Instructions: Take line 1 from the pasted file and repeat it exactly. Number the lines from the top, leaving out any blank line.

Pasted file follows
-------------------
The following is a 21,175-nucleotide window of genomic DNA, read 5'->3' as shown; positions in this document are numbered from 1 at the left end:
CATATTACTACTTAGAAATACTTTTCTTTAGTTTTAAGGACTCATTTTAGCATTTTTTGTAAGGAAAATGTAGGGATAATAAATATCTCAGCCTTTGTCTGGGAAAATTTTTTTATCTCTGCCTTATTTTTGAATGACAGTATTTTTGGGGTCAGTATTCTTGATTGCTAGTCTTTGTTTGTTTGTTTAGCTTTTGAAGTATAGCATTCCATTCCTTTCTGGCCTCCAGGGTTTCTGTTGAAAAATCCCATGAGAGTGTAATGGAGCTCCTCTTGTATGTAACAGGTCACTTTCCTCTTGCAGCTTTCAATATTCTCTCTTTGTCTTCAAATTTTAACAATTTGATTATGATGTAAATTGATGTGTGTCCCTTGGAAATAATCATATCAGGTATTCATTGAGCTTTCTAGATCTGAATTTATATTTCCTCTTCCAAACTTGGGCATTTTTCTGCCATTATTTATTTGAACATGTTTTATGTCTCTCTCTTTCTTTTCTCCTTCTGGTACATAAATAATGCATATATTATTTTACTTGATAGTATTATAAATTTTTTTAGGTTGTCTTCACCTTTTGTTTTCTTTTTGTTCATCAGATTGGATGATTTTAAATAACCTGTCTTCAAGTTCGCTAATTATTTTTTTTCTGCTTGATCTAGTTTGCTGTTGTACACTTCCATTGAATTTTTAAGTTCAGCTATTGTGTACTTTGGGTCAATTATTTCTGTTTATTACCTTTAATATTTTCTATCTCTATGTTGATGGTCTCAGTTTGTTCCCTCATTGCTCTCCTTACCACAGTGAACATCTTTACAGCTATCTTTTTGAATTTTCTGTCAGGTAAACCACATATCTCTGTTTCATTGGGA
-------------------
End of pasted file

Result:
The following is a 21,175-nucleotide window of genomic DNA, read 5'->3' as shown; positions in this document are numbered from 1 at the left end: